The last five days before my best friend and I started new full-time jobs, and receiving talks about promotions, were the days we used to travel up and then back down along America’s west coast. We took to the highways, side roads, and freeways like a drop of water takes shape in a rushing stream. It was as if we forgot the world where we both had to go to our jobs, water our plants, and take out the trash, and lived, for a moment, as traveling gypsies hugging the beautiful Pacific Ocean.
We traveled from Southern California, up the 5 and along the 101 Redwood Hwy. We stopped to gaze up at the epic wooden splendor and slept at the foot of nature’s long-living giants. Continue reading “The End of A Journey (Part 2 of 2)”
I looked around the dance floor at the wildly flailing 20-somethings vibrantly moving and singing to the Katy Perry song that was blaring through the nearby speakers. High heels had already been thrown alongside the venue’s walls where flowers and table decorations had fell during the enthusiastic celebration. Among the faces of young adults spotlighted in yellow lights was a group of people who I had come to know over the course of 10 years. I laughed as we brought back terrible dance moves that no sane person would attempt in public.
“I think I’m bringing back the shopping cart, you guys,” I said raising my hand from the imaginary shopping cart to grab the invisible grocery product. I managed to carefully place the product in the cart.
A friend who was happily twisting her hips in the washing machine motion had screamed. “Ah! Prom!” Continue reading “Under the Twirling Strobe Lights”
This is my simple religion. There is no need for temples; no need for complicated philosophy. Our own brain, our own heart is our temple; the philosophy is kindness. —Dalai Lama
The sleek blue-grayish Scion TC swiftly moved like a river rushing across the earth. And while doing so, my mind wandered off to how this situation came to be. I was driving my dad’s car back to Bakersfield when I realized how incredibly fortunate I was to borrow a car when I needed a ride, and how trusting my dad was of me to take his while my car was in the shop.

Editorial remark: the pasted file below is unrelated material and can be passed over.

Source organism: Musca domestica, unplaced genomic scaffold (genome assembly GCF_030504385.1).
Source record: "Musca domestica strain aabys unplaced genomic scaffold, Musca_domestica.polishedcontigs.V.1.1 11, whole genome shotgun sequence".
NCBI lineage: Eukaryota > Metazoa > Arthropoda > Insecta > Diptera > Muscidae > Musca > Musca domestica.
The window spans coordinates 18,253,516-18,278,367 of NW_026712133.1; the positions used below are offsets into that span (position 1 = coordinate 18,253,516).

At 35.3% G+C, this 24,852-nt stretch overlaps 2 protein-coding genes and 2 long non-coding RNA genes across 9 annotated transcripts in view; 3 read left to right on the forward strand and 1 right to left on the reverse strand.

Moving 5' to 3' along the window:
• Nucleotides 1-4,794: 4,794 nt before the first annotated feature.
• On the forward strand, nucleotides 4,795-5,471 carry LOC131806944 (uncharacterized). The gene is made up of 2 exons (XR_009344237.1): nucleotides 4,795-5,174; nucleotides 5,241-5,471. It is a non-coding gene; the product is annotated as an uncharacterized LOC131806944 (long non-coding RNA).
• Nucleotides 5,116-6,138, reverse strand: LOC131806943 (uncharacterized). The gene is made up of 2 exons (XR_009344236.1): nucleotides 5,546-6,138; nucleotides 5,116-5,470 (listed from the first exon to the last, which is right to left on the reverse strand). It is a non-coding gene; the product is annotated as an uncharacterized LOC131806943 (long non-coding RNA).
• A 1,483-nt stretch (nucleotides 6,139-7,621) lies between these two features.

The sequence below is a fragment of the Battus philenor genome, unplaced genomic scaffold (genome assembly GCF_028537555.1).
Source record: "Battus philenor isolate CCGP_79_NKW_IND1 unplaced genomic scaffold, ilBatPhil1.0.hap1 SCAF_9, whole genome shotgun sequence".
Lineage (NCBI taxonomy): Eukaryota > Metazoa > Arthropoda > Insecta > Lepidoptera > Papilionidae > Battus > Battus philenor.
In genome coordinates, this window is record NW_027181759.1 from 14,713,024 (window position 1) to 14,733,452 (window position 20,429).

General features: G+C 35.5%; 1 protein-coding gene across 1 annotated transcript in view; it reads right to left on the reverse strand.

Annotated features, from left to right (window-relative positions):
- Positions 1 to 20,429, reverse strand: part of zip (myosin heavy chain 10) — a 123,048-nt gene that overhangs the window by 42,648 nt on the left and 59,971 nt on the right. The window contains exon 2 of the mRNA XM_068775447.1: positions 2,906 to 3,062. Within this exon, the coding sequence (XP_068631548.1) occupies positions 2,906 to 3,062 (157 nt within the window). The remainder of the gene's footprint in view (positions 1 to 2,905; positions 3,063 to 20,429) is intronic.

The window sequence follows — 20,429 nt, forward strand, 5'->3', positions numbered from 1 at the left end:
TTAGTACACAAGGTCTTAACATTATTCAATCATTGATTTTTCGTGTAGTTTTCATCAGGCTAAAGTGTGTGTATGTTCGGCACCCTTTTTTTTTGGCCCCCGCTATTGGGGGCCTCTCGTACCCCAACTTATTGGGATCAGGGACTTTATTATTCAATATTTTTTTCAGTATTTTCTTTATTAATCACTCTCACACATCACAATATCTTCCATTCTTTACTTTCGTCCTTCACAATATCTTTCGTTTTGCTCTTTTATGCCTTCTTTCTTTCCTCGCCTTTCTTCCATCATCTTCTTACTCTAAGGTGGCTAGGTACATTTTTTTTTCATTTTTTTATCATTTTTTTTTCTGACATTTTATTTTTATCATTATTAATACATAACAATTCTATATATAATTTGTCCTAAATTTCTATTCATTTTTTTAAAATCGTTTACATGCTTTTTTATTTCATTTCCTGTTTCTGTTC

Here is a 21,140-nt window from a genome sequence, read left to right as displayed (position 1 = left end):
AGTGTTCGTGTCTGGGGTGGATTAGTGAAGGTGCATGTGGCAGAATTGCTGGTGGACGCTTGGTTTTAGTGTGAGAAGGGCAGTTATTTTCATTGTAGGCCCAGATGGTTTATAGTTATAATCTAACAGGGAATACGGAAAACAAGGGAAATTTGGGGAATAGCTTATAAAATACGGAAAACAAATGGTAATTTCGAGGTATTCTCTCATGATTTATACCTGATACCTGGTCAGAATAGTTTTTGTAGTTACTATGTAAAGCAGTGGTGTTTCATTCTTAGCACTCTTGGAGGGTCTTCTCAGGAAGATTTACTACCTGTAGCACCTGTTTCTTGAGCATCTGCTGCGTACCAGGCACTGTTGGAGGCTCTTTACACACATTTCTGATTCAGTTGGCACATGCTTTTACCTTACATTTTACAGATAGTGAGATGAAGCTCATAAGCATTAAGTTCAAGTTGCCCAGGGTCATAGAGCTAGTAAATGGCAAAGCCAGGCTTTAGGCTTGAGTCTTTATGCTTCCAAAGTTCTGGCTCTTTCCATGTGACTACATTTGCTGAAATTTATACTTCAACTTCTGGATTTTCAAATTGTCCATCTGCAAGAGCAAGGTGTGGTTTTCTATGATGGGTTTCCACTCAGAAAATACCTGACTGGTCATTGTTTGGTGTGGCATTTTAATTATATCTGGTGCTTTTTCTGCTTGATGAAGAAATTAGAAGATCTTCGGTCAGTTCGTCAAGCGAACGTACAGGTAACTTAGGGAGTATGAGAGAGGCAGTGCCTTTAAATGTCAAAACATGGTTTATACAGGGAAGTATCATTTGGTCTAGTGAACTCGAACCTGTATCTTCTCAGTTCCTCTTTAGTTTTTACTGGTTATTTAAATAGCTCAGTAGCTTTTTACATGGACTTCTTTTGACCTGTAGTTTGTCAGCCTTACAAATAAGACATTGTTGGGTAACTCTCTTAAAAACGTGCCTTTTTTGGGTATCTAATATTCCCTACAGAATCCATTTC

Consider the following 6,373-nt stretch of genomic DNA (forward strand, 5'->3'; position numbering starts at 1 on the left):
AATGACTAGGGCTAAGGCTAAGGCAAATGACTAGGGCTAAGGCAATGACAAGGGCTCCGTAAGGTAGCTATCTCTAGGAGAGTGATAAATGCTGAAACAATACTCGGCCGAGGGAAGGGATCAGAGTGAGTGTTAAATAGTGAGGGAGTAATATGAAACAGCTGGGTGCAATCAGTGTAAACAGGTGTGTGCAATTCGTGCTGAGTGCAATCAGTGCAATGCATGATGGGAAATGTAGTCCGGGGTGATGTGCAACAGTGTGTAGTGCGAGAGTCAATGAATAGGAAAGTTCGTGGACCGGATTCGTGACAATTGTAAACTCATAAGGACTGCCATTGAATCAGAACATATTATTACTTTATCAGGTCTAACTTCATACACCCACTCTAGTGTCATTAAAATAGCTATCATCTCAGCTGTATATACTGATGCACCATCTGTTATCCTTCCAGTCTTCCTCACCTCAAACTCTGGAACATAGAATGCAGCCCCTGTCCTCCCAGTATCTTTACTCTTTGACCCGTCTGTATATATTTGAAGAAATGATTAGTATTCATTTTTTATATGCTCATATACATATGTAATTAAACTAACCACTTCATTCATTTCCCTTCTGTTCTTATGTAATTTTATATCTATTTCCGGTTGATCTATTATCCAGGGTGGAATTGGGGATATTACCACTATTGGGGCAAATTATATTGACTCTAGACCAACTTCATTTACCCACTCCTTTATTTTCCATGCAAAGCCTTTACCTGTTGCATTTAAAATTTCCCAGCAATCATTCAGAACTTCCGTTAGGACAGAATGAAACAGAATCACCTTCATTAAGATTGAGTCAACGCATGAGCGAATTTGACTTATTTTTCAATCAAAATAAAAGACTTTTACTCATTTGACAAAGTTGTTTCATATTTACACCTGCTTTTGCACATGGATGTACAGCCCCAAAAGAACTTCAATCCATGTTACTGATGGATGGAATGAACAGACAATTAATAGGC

After my car, Susan took a tumble and crashed into a curb, I thought my days of easily getting around Southern California were over. Little did I know an outpouring of love and kindness would help me arrive at where I needed to go. Continue reading “A Philosophy of Kindness”
“They’re calling it ‘Stormageddon,’” she said while scrolling through her Twitter feed. “Oh dear, now people are thinking the drought is over.”
I laughed as she scrolled. I heard the rain over the phone where she was at in the Central Valley just as the rain began to fall over Southern California. It had just started raining in California, and there were already photos of cars crashed in ditches on the side of the road.
“Yeah, they’re calling it the storm of the decade in the Bay area,” I said. “They’re closing schools and everything.”
I could hear the rain picking up a bit outside my window. Cool water pooled in small puddles for the local kids to jump and run through. I watched as upset parents yelled from doorsteps at the children to get inside. Continue reading “Stormageddon and Rainy Days”
A visitor drives in from over the Grapevine and into the thin layer of smog covering the lid of the Central Valley that has been collected from cites all over. The non-local knows only of what he has been told. For the strange new face, Bakersfield is this mystic town filled with locals riding horses on city streets in barren desert. However, he eventually changes his tune after his personal tour guide and former local resident takes him on a journey.
The stranger is taken onto the fertile land, where the majority of the nation’s produce is grown. The visitor realizes how close everything is to the city at the base of the valley. The mountains of Tehachapi, Lake Isabella, Los Angeles, the beaches along the coast, and the family owned farms and dairies, surround the growing city creating new and exciting events and ideas for vacations. Continue reading “L is for the Locals”